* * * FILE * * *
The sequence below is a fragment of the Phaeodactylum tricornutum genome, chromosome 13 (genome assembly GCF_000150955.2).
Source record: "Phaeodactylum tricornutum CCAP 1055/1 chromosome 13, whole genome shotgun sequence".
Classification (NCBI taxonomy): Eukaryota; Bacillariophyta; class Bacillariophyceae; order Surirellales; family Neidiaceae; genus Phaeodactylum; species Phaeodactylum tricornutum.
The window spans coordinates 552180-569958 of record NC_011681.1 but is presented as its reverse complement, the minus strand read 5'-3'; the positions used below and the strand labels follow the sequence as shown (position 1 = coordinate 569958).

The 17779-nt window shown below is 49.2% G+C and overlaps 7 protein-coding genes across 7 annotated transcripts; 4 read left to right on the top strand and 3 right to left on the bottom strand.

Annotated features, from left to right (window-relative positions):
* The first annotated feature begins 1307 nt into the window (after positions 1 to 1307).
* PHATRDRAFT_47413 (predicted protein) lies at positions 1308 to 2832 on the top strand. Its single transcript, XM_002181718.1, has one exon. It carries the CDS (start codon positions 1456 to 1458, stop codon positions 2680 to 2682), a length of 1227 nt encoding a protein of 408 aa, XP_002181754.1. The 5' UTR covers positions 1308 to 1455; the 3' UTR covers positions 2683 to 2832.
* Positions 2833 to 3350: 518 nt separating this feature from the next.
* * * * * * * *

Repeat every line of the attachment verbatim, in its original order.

The sequence below is a fragment of the Phaeodactylum tricornutum genome, chromosome 13 (genome assembly GCF_000150955.2).
Source record: "Phaeodactylum tricornutum CCAP 1055/1 chromosome 13, whole genome shotgun sequence".
Classification (NCBI taxonomy): Eukaryota; Bacillariophyta; class Bacillariophyceae; order Surirellales; family Neidiaceae; genus Phaeodactylum; species Phaeodactylum tricornutum.
The window spans coordinates 552180-569958 of record NC_011681.1 but is presented as its reverse complement, the minus strand read 5'-3'; the positions used below and the strand labels follow the sequence as shown (position 1 = coordinate 569958).

The 17779-nt window shown below is 49.2% G+C and overlaps 7 protein-coding genes across 7 annotated transcripts; 4 read left to right on the top strand and 3 right to left on the bottom strand.

Annotated features, from left to right (window-relative positions):
* The first annotated feature begins 1307 nt into the window (after positions 1 to 1307).
* PHATRDRAFT_47413 (predicted protein) lies at positions 1308 to 2832 on the top strand. Its single transcript, XM_002181718.1, has one exon. It carries the CDS (start codon positions 1456 to 1458, stop codon positions 2680 to 2682), a length of 1227 nt encoding a protein of 408 aa, XP_002181754.1. The 5' UTR covers positions 1308 to 1455; the 3' UTR covers positions 2683 to 2832.
* Positions 2833 to 3350: 518 nt separating this feature from the next.